4.2.2. MAC Scanner

I've tossed in an add-on utility that doesn't belong here because it's not universal, but is also dumb enough not to deserve its own package name. I call it mac_scan and the only argument it takes is an interface (it will default to whichever interface owns your default gateway). Essentially all it does is practice bitwise math in BASH (yes, MUCH easier to do in Perl but I'd rather not add the Perl dependency now). It will calculate your network and subnet, then ping every IP address between those two (non-inclusive). It then waits for 5 seconds and displays the ARP table. No broadcast ping because many devices/OSes don't respond to them however I do send all 254 pings out at about the same time. Note that I do check and I won't scan anything larger than a class C, edit the code if you think you want to do that. Skip past listing.

Example 3. mac_scan

#!/bin/bash

if [ $# -eq 1 ]; then
  interface="$1"
else
  interface="$(ip route get 1.1.1.1 | awk '{print $5}')"
fi
interface_info=$(ifconfig $interface)

function ip2int {
  echo $1 | awk -F\. '{printf "%1.0f", 16777216 * $1 + 65536* $2 + 256 * $3 + $4 }'
}

function int2ip {
  ip_int=$1
  first_octet=$(( $ip_int / 16777216 ))
  ip_int=$(( $ip_int - 16777216 * $first_octet ))
  second_octet=$(( $ip_int / 65536 ))
  ip_int=$(( $ip_int - 65536 * $second_octet ))
  third_octet=$(( $ip_int / 256 ))
  fourth_octet=$(( $ip_int - 256 * $third_octet))
  echo -n $first_octet.$second_octet.$third_octet.$fourth_octet
}

inet_address=$(echo "$interface_info" | grep "inet addr" | awk -F\: '{print $2}' | awk '{print $1}')
subnet_mask=$(echo "$interface_info" | grep "inet addr" | awk -F\: '{print $4}' | awk '{print $1}')

inet_int=$(ip2int $inet_address)
subnet_int=$(ip2int $subnet_mask)
network_int=$(( $inet_int & $subnet_int ))
inv_subnet_int=$(( $subnet_int ^ 4294967295 ))
bcast_int=$(( $inet_int | $inv_subnet_int ))

echo "Scanning network, this will take a few seconds:
iface $interface, inet $inet_address, subnet $subnet_mask
"

if [ $(( $bcast_int - $network_int )) -le 256 ]; then
  c=$(( $network_int + 1 ))
  while [ $c -lt $bcast_int ]; do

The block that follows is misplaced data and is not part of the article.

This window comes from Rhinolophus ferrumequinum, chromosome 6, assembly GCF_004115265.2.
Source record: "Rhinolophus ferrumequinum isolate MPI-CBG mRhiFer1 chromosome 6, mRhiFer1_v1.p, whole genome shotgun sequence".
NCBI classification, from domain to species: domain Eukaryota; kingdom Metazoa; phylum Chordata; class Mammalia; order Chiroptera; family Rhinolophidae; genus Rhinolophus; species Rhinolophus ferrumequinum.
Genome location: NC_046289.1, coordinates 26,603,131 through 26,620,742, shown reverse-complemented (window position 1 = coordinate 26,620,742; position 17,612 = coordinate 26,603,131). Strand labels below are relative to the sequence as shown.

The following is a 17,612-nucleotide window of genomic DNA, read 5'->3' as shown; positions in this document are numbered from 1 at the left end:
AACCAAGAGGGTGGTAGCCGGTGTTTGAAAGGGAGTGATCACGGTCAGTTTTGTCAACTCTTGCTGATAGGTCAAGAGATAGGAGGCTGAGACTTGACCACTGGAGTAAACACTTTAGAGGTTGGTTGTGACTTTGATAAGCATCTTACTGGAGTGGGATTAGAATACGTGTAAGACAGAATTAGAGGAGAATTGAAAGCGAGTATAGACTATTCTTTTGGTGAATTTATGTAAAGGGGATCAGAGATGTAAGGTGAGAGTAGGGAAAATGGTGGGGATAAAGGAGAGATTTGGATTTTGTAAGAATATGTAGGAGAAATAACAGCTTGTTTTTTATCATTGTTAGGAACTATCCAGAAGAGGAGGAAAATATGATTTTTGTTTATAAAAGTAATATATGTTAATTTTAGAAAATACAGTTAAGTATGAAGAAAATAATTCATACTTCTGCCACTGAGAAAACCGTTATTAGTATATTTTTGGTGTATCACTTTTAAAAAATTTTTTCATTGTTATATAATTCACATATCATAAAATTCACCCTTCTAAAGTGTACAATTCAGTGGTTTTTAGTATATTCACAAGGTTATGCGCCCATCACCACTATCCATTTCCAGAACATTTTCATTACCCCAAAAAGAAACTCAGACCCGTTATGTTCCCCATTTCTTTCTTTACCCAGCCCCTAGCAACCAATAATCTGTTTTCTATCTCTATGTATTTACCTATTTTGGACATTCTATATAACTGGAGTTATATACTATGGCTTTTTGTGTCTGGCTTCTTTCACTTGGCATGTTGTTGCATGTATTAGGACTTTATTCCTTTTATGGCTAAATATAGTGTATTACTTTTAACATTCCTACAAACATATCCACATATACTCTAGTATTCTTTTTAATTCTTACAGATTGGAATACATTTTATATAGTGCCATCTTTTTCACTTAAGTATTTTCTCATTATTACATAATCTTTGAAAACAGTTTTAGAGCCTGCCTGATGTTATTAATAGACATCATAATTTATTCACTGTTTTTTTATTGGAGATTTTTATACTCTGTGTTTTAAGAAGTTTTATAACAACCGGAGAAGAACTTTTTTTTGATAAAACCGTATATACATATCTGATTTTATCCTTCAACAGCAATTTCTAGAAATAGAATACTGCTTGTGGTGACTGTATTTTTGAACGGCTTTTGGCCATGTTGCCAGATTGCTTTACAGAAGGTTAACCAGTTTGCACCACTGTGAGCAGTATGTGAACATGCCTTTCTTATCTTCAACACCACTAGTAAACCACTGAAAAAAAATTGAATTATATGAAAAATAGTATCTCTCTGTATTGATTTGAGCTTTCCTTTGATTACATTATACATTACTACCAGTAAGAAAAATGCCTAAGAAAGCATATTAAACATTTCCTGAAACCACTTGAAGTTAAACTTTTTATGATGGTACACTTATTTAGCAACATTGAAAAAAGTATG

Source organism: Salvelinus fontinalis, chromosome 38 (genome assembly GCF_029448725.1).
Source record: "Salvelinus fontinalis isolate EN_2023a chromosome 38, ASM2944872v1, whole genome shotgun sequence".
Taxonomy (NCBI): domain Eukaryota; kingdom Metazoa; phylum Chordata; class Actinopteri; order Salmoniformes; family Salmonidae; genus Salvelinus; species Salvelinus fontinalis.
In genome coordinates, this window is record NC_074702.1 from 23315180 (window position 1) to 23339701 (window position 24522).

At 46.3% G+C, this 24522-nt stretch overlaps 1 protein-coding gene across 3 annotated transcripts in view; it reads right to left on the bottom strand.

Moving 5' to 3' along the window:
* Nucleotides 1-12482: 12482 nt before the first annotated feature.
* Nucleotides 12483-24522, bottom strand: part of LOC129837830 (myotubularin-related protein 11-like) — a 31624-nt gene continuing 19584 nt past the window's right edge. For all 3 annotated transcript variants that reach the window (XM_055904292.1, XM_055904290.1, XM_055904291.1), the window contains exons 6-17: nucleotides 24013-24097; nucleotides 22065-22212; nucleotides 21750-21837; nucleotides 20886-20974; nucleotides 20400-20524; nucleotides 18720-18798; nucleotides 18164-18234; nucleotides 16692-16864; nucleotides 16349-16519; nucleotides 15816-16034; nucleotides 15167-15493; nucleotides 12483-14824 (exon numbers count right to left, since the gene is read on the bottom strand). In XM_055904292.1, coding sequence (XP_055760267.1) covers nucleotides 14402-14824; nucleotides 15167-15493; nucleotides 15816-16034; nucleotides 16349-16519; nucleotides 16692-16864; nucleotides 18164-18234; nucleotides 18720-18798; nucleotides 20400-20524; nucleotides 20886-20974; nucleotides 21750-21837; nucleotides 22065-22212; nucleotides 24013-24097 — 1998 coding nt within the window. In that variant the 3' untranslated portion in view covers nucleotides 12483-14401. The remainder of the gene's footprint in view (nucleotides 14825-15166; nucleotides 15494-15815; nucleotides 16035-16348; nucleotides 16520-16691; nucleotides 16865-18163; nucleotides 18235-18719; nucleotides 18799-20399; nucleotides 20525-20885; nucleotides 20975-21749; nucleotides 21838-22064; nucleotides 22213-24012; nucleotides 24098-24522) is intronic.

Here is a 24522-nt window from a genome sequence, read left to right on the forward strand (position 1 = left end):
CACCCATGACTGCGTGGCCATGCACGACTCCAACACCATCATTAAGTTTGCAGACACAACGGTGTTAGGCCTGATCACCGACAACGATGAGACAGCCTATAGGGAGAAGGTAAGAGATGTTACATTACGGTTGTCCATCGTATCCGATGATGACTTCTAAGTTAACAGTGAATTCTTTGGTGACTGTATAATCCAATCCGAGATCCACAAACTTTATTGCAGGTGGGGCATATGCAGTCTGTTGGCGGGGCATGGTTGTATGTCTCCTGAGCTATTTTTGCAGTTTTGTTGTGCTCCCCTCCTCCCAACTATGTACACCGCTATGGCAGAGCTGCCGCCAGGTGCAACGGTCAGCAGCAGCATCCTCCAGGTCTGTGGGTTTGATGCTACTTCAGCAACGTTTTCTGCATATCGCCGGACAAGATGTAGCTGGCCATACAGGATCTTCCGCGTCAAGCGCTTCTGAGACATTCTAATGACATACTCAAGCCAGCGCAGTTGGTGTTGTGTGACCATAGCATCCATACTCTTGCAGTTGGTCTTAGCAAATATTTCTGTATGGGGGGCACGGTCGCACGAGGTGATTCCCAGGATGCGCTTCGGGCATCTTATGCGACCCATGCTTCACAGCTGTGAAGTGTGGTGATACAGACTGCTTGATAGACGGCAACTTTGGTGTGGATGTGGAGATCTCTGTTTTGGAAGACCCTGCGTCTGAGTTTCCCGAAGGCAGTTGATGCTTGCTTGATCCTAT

ping -c1 $(int2ip $c) 2>&1 >> /dev/null &
    c=$(( $c + 1 ))
  done
  sleep 5
  arp -n | grep -v incomplete
else
  echo Sorry, your network has too many hosts
  exit 2
fi

Why don't I like this program? Well, ARP is a pretty messy way of trying to find out all the IP addresses on a network. What's even worse is that on a typical /64 IPv6 network at a billion packets a second (that's assuming you've got at least terabit Ethernet running) it would still take 584 years to figure out all the addresses on a subnet. Now ping6 has a neat option to poll all of the link addresses by running ping6 -I eth0 ff02::1, but remember that this really just gives you a list of all the MAC addresses rather than the useful service addresses.

However, I replaced my router recently which means that I lost my old MAC to IP bindings. Running this program can help me find a lost device so I know what needs to be changed.


5. TCP Traceroute

Luckily, there is a Ubuntu package for tcptraceroute (and its hotter sister, tcptraceroute6) which is both easy to use and does exactly what I want. To install it, simply type sudo apt-get install tcptraceroute ndisc6 and then run tcptraceroute[6] <hostname> <port_number> to execute it.

How it works is by sending three TCP SYN packets to the destination with a TTL (Time To Live) of 1. When the packet hits the router it decrements the TTL by one and, once the TTL reaches 0, an ICMP packet is sent back to indicate that it failed to reach the destination (so you still need ICMP to be able to come back to you). The source address of this ICMP packet gives away the IP address of the intermediate router. The tcptraceroute program then repeats this process, incrementing the TTL by one for each hop which lets it go one step further until the SYN is responded to with a SYN/ACK which makes tcptraceroute send a RST to terminate the connection. Because it uses TCP in the forward direction instead of UDP like regular traceroute does you should be able to be more successful.

In order to simplify the selection of the various traceroute options, I've created a slightly simpler script based on the syntax and structure of uping2, but I let the existing utilities do all the work for me. I've called it utrace2 which I link to utrace. To run it, use the same syntax as uping with a command like utrace <hostname>[:<port_number>].